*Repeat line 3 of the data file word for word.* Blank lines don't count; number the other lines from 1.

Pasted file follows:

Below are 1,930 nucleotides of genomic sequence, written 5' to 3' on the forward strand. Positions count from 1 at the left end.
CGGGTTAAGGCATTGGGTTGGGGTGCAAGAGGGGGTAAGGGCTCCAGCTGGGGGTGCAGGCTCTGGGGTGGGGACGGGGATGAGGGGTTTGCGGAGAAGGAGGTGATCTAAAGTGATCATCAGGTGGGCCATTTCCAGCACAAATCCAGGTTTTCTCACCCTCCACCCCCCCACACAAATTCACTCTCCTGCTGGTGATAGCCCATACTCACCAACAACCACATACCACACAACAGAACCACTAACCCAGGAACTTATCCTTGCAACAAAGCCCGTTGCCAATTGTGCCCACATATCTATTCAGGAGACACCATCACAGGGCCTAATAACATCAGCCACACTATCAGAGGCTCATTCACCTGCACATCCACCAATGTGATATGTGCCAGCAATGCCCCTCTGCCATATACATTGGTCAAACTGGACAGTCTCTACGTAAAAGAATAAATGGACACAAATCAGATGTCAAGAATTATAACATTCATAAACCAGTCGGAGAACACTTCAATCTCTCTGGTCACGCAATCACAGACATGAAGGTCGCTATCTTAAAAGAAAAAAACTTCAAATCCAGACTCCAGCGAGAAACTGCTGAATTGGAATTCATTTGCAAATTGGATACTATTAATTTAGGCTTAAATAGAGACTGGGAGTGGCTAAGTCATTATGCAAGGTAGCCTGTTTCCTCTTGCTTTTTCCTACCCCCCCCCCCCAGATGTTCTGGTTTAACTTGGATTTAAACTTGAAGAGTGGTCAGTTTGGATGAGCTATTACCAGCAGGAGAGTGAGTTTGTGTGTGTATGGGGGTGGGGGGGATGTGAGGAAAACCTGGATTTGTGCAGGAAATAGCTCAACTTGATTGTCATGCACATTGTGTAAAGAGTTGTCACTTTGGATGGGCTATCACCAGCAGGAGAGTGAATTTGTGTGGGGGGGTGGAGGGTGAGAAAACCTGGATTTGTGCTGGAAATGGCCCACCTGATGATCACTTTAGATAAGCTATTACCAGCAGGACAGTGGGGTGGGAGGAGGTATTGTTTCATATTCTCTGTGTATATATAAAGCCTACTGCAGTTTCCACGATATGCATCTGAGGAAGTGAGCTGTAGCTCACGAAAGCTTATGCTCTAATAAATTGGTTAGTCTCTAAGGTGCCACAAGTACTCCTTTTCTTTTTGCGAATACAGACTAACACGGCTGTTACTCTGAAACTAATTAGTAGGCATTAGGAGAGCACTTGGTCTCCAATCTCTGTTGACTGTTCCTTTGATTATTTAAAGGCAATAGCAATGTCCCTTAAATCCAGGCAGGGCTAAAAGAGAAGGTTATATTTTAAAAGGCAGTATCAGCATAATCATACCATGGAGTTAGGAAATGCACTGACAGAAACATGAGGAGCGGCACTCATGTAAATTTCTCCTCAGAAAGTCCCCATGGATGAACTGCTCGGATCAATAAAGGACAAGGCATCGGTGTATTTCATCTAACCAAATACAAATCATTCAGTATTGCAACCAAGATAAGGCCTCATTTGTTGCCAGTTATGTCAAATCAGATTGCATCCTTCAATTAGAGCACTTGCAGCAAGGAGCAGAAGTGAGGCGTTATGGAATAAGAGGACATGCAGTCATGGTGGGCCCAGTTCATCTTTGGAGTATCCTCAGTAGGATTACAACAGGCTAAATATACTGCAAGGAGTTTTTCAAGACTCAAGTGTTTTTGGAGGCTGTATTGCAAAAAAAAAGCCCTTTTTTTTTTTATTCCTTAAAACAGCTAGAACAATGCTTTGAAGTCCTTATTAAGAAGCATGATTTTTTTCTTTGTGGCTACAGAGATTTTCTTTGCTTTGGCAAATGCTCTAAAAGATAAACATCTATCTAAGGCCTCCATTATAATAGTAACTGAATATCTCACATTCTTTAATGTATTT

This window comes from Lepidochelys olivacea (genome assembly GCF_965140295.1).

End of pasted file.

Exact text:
This window comes from Lepidochelys olivacea (genome assembly GCF_965140295.1).